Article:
Managing supply uncertainty by a formal stochastic programming approach demonstrates how expected profit may be increased due to more robust production plans.
Operational production planning deals with establishing optimal production plans. A production plan determines which production lines to utilize, which products to produce and allocation of resources such as personnel and machines. At the time of planning the supply of raw material for use in production is unknown with respect to volumes, quality and distribution of species.
A production plan which is optimal in case of high catch volumes may turn out to be very costly in case of a low catch scenario. Stochastic programming is an approach to establish plans that maximize expected profit taking such uncertainty into account.
The research explores a stochastic programming approach for handling supply uncertainties in operational production planning. In the problem structuring phase focus has been on identification of decision variables such as content of different execution plans, how many hours to follow each execution plan, how many workers to allocate for the work and whether to pay extra for over time. Next the various uncertainty factors are made operational, i.e., by assigning probabilities for various scenarios. A scenario is a discretization of the supply with an adding probability, for example high catch, high percentage of high catch quality, medium percentage of haddock and Pollock.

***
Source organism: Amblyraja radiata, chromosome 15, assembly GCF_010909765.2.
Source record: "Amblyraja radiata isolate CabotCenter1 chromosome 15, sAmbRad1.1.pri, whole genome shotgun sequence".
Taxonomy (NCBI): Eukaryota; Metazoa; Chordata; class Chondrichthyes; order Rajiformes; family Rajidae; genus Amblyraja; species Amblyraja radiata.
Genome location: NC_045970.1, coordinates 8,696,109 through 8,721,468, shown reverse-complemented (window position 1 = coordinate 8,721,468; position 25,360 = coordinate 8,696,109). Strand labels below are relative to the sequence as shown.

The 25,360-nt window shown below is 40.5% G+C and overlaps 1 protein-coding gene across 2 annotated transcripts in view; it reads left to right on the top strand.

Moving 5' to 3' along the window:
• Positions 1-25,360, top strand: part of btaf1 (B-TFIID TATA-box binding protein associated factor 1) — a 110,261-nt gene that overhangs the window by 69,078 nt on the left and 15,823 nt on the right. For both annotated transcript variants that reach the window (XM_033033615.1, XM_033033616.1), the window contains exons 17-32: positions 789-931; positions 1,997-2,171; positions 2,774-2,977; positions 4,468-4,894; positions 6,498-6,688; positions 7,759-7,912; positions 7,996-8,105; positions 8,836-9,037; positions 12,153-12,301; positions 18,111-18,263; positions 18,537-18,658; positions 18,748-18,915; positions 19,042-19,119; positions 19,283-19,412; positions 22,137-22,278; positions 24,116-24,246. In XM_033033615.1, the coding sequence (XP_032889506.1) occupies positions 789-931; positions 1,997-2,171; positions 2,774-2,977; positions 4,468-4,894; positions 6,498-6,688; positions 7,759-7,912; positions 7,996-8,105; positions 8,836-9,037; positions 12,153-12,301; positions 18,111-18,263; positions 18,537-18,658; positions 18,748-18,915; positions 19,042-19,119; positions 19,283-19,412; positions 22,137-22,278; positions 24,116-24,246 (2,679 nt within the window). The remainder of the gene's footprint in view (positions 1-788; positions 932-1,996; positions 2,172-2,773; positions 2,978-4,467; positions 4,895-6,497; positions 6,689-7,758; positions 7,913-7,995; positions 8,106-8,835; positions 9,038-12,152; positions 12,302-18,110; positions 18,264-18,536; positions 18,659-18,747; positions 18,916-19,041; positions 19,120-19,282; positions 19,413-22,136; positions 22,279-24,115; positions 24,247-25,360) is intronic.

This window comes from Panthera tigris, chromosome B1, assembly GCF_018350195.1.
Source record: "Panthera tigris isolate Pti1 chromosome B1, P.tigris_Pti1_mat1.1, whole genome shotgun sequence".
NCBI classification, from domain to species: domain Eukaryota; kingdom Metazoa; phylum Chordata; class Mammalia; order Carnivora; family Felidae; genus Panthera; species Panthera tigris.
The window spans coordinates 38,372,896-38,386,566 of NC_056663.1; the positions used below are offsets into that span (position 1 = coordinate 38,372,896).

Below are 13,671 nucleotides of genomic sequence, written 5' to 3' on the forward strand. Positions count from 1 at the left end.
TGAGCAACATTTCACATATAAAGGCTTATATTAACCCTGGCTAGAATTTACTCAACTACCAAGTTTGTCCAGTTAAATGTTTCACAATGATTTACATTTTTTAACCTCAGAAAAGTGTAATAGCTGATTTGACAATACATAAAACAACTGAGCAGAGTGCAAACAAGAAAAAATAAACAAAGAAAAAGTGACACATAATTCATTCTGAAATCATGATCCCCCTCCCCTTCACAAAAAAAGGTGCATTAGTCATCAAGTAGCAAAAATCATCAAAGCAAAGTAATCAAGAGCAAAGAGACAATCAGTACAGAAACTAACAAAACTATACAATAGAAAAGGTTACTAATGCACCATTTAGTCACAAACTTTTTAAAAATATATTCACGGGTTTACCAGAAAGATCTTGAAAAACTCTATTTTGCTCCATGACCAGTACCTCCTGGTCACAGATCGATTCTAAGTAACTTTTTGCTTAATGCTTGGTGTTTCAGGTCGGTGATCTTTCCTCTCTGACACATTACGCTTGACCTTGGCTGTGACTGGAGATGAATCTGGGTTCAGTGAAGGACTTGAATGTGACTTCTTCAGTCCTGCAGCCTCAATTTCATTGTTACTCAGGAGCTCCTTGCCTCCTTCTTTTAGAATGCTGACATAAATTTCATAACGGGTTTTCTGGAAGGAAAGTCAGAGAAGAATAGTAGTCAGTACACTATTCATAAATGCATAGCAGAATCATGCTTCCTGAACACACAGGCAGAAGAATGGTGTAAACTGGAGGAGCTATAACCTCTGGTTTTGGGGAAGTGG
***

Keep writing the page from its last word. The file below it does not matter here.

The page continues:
To reduce supply uncertainty a statistical prediction model has been developed. Operations planners in the industry have addressed the challenge of efficient planning under uncertainty and how information regarding type of vessels, fishing gear, weather etc may be used for improved catch prediction and reduction in uncertainty. Finally from literature it is well known that treating uncertainty explicitly in optimization problems outperforms an approach where uncertain variables are replaced by their expected values.
To simplify modelling main focus has been on critical activities such as filleting and cutting in the production line. Only processing of cod is considered, thus future models needs to include other species like haddock and Pollock. Rather than considering the flow of raw material in the production line the modelling treats a limited number of so-called production plans. The main decision variable is how many hours per day a given production plan shall applied.
From the case study the stochastic programming approach gives a 70% higher expected profit compared to the situation where uncertainty is ignored. Refining the model by adding more discretization levels in the scenario building gives even better result, but at the cost of more complex models.
The catch prediction model developed is able to explain more than 60% of the variability by weather forecast and type of vessel as explanatory variables.
The approach has identified an approach where the value of more refined uncertainty models is quantified. This enables the developers of production planning tools to include only the most significant uncertainty factors in a manner where expected gain is balanced with the complexity of the model. Further, the catch prediction model may be used to reduce the supply uncertainty.
A limited number of uncertainty factors have been included, and it remains to investigate uncertainty in quality deterioration rate, initial quality distribution of the catch, production resources and demand/selling prices. The current model only deals with a 3 day period, and hence the model should be expanded to a rolling horizon model. Finally a multi-plant production planning model will demonstrate how production could be distributed across plants in an optimal manner.